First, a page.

Movie Review

And Everything is Going Fine

Gray Ghost: Soderbergh’s spectral documentary invokes late performer’s spirit and gift for storytelling

“And Everything Is Going Fine’’ distills hours of footage of Spalding Gray (shown performing at Lincoln Center in 1999) on stage with just a few props and his wit. “And Everything Is Going Fine’’ distills hours of footage of Spalding Gray (shown performing at Lincoln Center in 1999) on stage with just a few props and his wit. (Sara Krulwich/The New York Times/File)
By Wesley Morris
Globe Staff / January 14, 2011

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When he first appears in “And Everything Is Going Fine,’’ the late performance artist Spalding Gray is a wavy image. His plaid shirt appears to be creating a moiré effect with old video footage. If you look closer, so does the rest of him. He sits behind a desk and tells a story about his family’s celebrating the end of the Second World War. Gray is behind that desk for much of this eerie, affectionate documentary that Steven Soderbergh has constructed from live performances, television interviews, and home movies. It’s the visual equivalent of a book of letters. In this case, Soderbergh’s movie demonstrates that Gray’s most significant correspondence was with an audience.

From these many, many hours of footage, distilled to an hour and a half, the illusion emerges that Gray is still communicating with his audience (he took his life in 2004; he was 62). The clever trick of Soderbergh’s distillation is that he’s removed the conventional traces of directorial guidance. The fingerprints on this otherworldly assemblage appear to be Gray’s. Images make up the story of his life — a version of it, at least. And, really, while the words belong to the storyteller, the story in “And Everything Is Going Fine’’ appears to be telling itself.

The ghostly approach solves a nagging fault of movies of this sort. How does a filmmaker sidestep the problem of cutting away from concert footage or a film clip to a bandmate or ex-wife? Soderbergh corrects the nuisance of talking heads. He decapitates them. He spares us the exasperation of wanting to see the subject in prime form. To that end, Soderbergh’s movie is a Spalding Gray bonanza.

The movie isn’t an autopsy. It’s a kind of séance. You’re left with as rich a sense of this man as you would in a more typical work of nonfiction. But the film’s deceptive, meticulous editing also reveals that Gray’s odd ambition met a cultural moment in which it could take root and thrive.

In such monologues as “Swimming to Cambodia,’’ “Sex and Death to the Age of 14,’’ “Terrors of Pleasure,’’ “It’s a Slippery Slope,’’ Gray rhapsodized about his Providence upbringing, his assortment of carnal experiences, his suicidal mother, his adventures abroad, an affair, the child the affair produced. His stage work and the handful of movies it became — Jonathan Demme directed “Swimming to Cambodia’’ (1984) and Soderbergh made “Gray’s Anatomy’’ (1996) — made him a star within a universe of erudite sophisticates. He was a kind of bohemian preppie, whose excursions and insights, particularly in the 1980s, flattered the tastes and self-impressions of his audiences. He had perfected the role of himself. Occasionally, his breathlessness and candor would find a subject (often sex) that would spark the uniqueness of his humor.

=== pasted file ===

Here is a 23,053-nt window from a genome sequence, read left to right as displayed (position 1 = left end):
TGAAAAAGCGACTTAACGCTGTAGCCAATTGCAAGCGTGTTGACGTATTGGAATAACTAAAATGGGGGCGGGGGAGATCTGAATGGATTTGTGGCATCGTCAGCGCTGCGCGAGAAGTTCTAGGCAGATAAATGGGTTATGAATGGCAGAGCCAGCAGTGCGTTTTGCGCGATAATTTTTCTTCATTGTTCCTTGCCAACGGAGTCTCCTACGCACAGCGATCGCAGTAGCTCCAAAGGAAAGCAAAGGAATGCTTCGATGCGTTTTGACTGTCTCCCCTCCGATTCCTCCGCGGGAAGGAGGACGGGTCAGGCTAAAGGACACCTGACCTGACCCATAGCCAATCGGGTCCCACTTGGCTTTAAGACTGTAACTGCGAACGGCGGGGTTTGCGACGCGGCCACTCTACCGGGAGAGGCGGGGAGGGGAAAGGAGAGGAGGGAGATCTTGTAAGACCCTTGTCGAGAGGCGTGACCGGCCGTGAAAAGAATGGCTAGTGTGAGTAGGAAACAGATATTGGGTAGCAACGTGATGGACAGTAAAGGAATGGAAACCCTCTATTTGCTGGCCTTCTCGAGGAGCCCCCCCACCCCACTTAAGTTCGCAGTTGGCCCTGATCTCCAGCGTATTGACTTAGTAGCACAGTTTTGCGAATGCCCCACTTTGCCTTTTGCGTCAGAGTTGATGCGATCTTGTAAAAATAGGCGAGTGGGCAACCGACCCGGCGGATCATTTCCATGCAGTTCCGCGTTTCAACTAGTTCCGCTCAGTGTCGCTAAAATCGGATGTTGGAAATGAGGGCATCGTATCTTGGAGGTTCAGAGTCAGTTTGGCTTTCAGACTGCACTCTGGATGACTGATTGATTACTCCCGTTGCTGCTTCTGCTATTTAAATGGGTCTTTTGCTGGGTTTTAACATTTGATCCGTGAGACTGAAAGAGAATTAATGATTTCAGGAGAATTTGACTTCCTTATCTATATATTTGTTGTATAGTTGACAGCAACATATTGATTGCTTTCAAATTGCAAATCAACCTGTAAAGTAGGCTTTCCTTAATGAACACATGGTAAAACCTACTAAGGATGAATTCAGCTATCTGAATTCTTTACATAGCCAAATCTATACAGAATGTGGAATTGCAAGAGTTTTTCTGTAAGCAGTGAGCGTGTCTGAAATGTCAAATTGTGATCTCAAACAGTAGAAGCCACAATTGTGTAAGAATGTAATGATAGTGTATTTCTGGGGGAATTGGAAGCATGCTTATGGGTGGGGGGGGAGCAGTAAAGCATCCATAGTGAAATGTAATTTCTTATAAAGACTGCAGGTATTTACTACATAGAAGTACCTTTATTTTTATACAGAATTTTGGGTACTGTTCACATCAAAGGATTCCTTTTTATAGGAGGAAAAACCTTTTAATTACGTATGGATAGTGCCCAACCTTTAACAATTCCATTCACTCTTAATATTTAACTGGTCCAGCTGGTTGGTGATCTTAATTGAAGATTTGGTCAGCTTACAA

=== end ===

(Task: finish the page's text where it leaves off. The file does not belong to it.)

His success seems inconceivable now. American popular culture was open to Gray — and to Laurie Anderson and a handful of other performance artists. There are numerous clips of him talking to a young, foxy Joy Behar and being interviewed on VH1, MTV, and E! cable channels that exposed Gray to millions of people who would never have gone to see him in New York or to an art house to see “Gray’s Anatomy.’’

The minimalism of a man and a prop (desk, lamp, record player, radio) contrasts with Gray’s maximal storytelling. Without the desk, his wryness could turn condescending. He acted in fiction movies and, in 1988, played the Stage Manager in “Our Town’’ on Broadway. Frank Rich, in his New York Times review, wrote that Gray was woefully miscast. In this documentary, the different desks and tables conjure up schoolhouses, newscasts, and courtrooms. In that plaid shirt, on video, waving spectrally, Gray seems a tad oracular. But the desks and tables also evoke a student reporting on his trials.

Wesley Morris can be reached at Follow him at


Directed by: Steven Soderbergh

With Spalding Gray

At: the Brattle Theatre

Running time: 93 minutes

Unrated (some language)

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